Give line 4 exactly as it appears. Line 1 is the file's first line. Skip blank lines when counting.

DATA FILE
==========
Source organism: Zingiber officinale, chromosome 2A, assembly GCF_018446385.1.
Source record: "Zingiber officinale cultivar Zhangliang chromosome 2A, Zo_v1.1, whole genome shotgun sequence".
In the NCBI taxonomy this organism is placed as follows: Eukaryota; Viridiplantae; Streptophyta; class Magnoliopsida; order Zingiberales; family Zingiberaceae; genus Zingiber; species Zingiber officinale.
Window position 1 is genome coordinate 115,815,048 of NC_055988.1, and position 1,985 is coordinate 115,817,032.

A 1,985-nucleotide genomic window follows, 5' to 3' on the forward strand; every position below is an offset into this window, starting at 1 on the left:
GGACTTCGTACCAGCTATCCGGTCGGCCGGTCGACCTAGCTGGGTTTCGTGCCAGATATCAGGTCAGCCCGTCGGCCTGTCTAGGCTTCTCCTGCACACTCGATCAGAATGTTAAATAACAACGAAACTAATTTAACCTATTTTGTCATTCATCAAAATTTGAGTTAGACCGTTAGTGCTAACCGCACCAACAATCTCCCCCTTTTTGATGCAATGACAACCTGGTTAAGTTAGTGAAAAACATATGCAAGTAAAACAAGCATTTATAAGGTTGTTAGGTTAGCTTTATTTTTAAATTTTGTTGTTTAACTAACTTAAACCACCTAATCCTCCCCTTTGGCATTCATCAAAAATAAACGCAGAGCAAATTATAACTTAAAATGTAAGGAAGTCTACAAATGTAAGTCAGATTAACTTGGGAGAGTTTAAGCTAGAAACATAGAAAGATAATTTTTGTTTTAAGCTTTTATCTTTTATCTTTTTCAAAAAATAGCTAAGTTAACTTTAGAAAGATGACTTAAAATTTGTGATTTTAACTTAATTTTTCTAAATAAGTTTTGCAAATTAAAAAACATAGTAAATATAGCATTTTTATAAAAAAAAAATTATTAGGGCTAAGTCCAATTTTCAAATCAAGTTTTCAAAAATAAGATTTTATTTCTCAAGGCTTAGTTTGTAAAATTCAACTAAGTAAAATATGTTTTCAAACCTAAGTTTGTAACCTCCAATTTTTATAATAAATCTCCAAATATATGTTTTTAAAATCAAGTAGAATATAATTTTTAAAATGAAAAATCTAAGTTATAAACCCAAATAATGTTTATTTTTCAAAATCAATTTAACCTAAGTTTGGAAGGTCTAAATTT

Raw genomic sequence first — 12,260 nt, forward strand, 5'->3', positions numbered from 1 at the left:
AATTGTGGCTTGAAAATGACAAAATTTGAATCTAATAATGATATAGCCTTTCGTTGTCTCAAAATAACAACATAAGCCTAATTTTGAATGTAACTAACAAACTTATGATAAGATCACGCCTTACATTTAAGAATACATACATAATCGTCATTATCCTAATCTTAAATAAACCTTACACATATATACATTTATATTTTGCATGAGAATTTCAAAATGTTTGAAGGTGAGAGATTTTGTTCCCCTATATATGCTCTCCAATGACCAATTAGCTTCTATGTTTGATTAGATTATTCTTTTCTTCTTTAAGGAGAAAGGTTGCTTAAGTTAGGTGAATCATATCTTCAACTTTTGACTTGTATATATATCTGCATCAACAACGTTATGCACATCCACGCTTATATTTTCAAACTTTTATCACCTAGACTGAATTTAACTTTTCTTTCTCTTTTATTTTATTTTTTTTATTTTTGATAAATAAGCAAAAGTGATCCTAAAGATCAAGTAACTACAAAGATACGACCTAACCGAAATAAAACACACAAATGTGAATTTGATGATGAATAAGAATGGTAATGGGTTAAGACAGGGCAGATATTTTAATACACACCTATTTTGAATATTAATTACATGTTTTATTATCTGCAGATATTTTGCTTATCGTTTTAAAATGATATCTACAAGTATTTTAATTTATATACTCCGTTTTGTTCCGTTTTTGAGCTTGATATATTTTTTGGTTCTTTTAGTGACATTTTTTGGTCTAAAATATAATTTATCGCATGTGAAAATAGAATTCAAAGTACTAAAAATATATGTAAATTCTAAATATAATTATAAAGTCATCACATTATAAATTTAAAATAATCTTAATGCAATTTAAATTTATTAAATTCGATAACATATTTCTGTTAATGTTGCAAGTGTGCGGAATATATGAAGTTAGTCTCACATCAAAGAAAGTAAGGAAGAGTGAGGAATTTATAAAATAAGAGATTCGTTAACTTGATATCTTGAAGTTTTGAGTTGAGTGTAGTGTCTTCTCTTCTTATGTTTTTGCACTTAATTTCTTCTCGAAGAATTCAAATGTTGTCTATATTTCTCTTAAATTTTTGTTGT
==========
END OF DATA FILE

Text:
Window position 1 is genome coordinate 115,815,048 of NC_055988.1, and position 1,985 is coordinate 115,817,032.